Doukas, David J. MD; McCullough, Laurence B. PhD; Wear, Stephen PhD
The 1910 Flexner Report1 (also known as Medical Education in the United States and Canada: A Report to the Carnegie Foundation for the Advancement of Teaching, and Bulletin Number 4) proposed raising standards for the scientific basis of teaching in medical schools and systematically reviewed all schools in the United States and Canada in the early 20th century. This report guided the scientific method of teaching for all U.S. and Canadian medical students for years to come.
A committed educator, Flexner identified serious deficiencies in the physical plants, capabilities of the schools' faculty members, the scientific underpinnings of education, and the financial viability of medical schools in the United States and Canada. These deficiencies predominated in proprietary medical schools, which admitted students who were recognizably deficient in their preparatory scientific education.2 Flexner's response was to establish standards for what a medical school ought to be, how it should be run, and how many U.S. and Canadian medical schools should exist.
The Flexner Report's emphasis on improving the quality of scientific medical education makes little note of humanistic training in the development of physicians.3 We wrote this article to better understand medical ethics and humanities education in the context of the Flexner Report and Flexner's later writings on educational reform and to propose a reform of medical humanities education inspired by our interpretation of Flexner's original vision.
The Flexner Report
Abraham Flexner was commissioned to conduct a survey to assess medical schools in the United States and Canada because there was a perception in the medical education community that medical education lacked rigor, had inadequate admission criteria, and offered a woefully inadequate learning experience. Before 1910, there had been approximately 400 medical schools founded in the United States, many of which had never survived past their first year. By 1904, there were 166 U.S. medical schools.4 Between 1906 and 1910, 29 medical schools closed, in part because of the impact of the new Council on Medical Education of the American Medical Association, which implemented “grading” of medical school adequacy to encourage excellence.4 Flexner felt that there were still far too many medical schools and that they were disproportionately placed in major cities (sometimes with many schools in one city), creating an oversupply of physicians in urban areas.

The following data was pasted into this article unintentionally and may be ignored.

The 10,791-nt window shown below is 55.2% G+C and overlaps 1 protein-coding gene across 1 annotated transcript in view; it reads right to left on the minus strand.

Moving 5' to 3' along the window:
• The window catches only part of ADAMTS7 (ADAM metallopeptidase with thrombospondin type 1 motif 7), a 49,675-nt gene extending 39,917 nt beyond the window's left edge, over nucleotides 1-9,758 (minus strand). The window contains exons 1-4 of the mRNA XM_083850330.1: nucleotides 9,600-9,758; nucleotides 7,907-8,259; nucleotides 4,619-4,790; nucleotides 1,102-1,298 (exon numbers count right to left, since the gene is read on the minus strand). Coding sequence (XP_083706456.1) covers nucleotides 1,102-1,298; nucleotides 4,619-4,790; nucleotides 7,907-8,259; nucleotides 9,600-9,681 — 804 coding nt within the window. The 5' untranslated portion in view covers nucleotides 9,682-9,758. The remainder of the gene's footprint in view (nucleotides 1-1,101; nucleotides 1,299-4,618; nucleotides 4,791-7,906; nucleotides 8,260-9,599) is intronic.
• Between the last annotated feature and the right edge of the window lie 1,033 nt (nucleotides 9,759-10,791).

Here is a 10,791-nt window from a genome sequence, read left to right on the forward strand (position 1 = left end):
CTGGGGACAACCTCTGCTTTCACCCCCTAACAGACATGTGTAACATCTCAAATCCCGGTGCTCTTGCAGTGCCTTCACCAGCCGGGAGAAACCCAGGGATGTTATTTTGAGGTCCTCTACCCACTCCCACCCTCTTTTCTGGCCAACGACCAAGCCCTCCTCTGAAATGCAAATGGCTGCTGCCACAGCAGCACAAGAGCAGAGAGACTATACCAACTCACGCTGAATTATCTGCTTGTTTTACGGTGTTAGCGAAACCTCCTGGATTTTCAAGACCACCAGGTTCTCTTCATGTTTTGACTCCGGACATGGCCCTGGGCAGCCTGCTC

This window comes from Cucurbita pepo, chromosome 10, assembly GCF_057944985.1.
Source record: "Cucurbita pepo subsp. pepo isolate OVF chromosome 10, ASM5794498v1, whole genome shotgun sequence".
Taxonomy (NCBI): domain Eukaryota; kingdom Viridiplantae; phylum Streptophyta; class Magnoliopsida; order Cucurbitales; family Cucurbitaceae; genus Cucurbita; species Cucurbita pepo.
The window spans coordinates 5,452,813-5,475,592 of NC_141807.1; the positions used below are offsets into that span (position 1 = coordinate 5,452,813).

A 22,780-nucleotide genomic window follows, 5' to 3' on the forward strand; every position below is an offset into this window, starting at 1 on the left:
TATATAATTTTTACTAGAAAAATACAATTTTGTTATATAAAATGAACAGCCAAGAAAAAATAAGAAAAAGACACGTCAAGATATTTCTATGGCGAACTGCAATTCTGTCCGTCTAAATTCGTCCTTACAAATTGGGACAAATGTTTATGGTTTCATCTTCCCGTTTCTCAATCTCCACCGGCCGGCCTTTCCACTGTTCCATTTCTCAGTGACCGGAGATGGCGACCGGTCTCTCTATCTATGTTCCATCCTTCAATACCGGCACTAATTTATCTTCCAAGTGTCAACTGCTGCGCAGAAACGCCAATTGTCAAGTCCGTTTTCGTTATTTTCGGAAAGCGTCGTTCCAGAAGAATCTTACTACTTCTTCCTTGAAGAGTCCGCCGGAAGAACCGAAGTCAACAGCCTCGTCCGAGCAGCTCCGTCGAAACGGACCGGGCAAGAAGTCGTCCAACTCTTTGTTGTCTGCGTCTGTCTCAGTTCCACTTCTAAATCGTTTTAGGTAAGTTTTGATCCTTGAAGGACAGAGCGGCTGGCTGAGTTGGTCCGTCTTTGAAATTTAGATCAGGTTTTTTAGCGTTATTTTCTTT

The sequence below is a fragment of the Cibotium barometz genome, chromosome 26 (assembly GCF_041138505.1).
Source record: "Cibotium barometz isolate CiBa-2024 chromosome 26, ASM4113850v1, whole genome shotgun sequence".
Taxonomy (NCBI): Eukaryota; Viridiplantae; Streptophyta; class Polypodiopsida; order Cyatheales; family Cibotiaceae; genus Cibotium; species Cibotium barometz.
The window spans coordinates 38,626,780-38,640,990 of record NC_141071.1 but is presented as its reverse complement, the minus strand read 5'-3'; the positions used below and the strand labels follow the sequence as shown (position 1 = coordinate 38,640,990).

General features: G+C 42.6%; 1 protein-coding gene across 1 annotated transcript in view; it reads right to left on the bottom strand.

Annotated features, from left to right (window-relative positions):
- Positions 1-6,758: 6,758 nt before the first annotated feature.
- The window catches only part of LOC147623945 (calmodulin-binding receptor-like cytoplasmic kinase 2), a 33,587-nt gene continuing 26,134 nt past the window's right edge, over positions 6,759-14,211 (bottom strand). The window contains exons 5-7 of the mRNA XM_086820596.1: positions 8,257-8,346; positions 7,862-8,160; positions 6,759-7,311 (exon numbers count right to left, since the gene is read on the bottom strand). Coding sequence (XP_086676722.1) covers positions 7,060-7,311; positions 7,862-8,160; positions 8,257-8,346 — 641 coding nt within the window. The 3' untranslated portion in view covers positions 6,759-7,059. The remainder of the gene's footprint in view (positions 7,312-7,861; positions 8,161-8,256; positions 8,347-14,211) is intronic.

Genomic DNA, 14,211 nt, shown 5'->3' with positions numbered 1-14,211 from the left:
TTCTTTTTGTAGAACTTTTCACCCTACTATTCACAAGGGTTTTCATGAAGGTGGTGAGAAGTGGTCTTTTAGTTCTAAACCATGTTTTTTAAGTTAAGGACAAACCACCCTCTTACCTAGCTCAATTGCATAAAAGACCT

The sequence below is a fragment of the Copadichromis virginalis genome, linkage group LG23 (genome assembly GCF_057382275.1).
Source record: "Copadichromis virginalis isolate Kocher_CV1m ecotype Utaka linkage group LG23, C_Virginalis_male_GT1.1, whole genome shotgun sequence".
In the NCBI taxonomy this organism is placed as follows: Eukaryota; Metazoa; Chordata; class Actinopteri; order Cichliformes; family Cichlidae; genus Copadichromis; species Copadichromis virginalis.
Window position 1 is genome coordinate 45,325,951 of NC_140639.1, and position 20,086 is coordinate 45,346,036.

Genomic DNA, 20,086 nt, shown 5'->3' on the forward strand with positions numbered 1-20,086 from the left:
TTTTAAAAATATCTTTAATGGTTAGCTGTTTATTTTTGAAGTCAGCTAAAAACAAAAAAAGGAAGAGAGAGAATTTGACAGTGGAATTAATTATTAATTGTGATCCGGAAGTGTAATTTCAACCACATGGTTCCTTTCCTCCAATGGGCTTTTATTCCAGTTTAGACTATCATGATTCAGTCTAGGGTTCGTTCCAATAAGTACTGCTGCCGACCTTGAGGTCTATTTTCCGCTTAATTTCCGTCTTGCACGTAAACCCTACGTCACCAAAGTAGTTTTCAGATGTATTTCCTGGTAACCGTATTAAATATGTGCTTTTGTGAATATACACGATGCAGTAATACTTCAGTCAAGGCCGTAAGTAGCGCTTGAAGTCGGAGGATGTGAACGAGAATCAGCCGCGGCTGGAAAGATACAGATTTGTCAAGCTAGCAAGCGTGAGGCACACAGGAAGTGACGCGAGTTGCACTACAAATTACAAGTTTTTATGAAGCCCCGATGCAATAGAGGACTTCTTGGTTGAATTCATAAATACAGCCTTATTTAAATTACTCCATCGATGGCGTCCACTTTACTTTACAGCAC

The Flexner Report proposed a dramatic reduction of U.S. and Canadian medical schools to 37, based on geographic density and population need.1 After the Council on Medical Education's efforts and the Flexner Report, scores of U.S. schools closed, with 66 remaining open in 1933. Flexner also warned that if there was not a substantial increase in the quality of education in medical schools by way of self-regulation, federal and state regulation of medical schools would be the likely next step.
The Flexner Report begins with an introduction by Henry Pritchett, who at that time led the Carnegie Foundation.1 Pritchett emphasized that there must be a connection between premedical and medical education. The university has an obligation to train students to be prepared for entry with “common honesty... intellectual sincerity, and scientific accuracy.”1 Flexner began by reflecting on the conditions that had produced medical education's lamentable state in 1910. Young, “rough” men, barely up to high school standards of education, were routinely admitted to medical schools. He insisted that medical schools should instead recruit students with training in “Latin, mathematics, natural and experimental philosophy, and [that they should] serve a sufficient apprenticeship to some reputable practitioner.”1 College education in both science and humanities would serve as the foundation for the “secondary stage” of medical training1 (we discuss Flexner's concept of humanities in the following section). Flexner expounded a comprehensive view of medical education, building on and integrating all of one's studies prior to medical school.
The preceptorial system (also called the apprentice system), based on studying by the coattails of a physician to learn the profession of medicine, passed by the wayside in the 1800s.3 Flexner reflected favorably on the (by then) abandoned preceptorial system by quoting William Welch: “Our teachers were men of fine character, devoted to the duties of their chairs; they inspired us with enthusiasm, interest in our studies and hard work, and they imparted to us sound traditions of our profession.”1 Flexner approved of the apprenticeship system within its historical context. Its strength had been based on the physician's close observation of his student, watching his intellectual and emotional maturation. Flexner emphasized the individual tailoring of the experience that was possible: “The preceptor could wait upon [the student's] development, initiating him in simple matters as they arose, postponing more difficult ones to a more propitious season.”1 The great flaw was that 19th-century physicians, while good observers, were not disciplined as scientists, and as a consequence, the student mirrored knowledge, attitudes, and behavior that had little scientific basis.